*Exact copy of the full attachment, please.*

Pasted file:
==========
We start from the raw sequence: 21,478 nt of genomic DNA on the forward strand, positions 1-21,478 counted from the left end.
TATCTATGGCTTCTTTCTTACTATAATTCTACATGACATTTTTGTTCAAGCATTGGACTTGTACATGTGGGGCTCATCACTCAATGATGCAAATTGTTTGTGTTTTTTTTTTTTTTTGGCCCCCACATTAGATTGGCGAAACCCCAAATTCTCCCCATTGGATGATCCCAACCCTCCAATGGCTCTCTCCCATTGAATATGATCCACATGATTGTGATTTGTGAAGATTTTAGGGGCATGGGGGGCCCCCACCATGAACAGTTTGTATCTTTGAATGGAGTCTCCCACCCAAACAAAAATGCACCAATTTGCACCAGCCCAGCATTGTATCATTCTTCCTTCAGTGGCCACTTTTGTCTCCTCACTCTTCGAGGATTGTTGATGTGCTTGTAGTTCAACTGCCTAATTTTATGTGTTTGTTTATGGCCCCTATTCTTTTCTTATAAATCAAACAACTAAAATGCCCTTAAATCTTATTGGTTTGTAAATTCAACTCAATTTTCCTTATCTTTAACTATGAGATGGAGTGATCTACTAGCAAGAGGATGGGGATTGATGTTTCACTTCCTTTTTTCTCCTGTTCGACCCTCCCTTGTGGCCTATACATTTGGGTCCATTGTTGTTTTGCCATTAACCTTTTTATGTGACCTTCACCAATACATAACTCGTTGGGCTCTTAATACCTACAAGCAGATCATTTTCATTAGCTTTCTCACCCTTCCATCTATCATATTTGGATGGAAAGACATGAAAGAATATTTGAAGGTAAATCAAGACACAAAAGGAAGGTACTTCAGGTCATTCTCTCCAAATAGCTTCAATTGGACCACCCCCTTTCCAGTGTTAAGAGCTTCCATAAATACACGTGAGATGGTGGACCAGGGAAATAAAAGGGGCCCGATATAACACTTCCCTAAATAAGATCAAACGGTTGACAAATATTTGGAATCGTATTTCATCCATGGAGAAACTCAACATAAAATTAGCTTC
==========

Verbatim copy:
We start from the raw sequence: 21,478 nt of genomic DNA on the forward strand, positions 1-21,478 counted from the left end.
TATCTATGGCTTCTTTCTTACTATAATTCTACATGACATTTTTGTTCAAGCATTGGACTTGTACATGTGGGGCTCATCACTCAATGATGCAAATTGTTTGTGTTTTTTTTTTTTTTTGGCCCCCACATTAGATTGGCGAAACCCCAAATTCTCCCCATTGGATGATCCCAACCCTCCAATGGCTCTCTCCCATTGAATATGATCCACATGATTGTGATTTGTGAAGATTTTAGGGGCATGGGGGGCCCCCACCATGAACAGTTTGTATCTTTGAATGGAGTCTCCCACCCAAACAAAAATGCACCAATTTGCACCAGCCCAGCATTGTATCATTCTTCCTTCAGTGGCCACTTTTGTCTCCTCACTCTTCGAGGATTGTTGATGTGCTTGTAGTTCAACTGCCTAATTTTATGTGTTTGTTTATGGCCCCTATTCTTTTCTTATAAATCAAACAACTAAAATGCCCTTAAATCTTATTGGTTTGTAAATTCAACTCAATTTTCCTTATCTTTAACTATGAGATGGAGTGATCTACTAGCAAGAGGATGGGGATTGATGTTTCACTTCCTTTTTTCTCCTGTTCGACCCTCCCTTGTGGCCTATACATTTGGGTCCATTGTTGTTTTGCCATTAACCTTTTTATGTGACCTTCACCAATACATAACTCGTTGGGCTCTTAATACCTACAAGCAGATCATTTTCATTAGCTTTCTCACCCTTCCATCTATCATATTTGGATGGAAAGACATGAAAGAATATTTGAAGGTAAATCAAGACACAAAAGGAAGGTACTTCAGGTCATTCTCTCCAAATAGCTTCAATTGGACCACCCCCTTTCCAGTGTTAAGAGCTTCCATAAATACACGTGAGATGGTGGACCAGGGAAATAAAAGGGGCCCGATATAACACTTCCCTAAATAAGATCAAACGGTTGACAAATATTTGGAATCGTATTTCATCCATGGAGAAACTCAACATAAAATTAGCTTC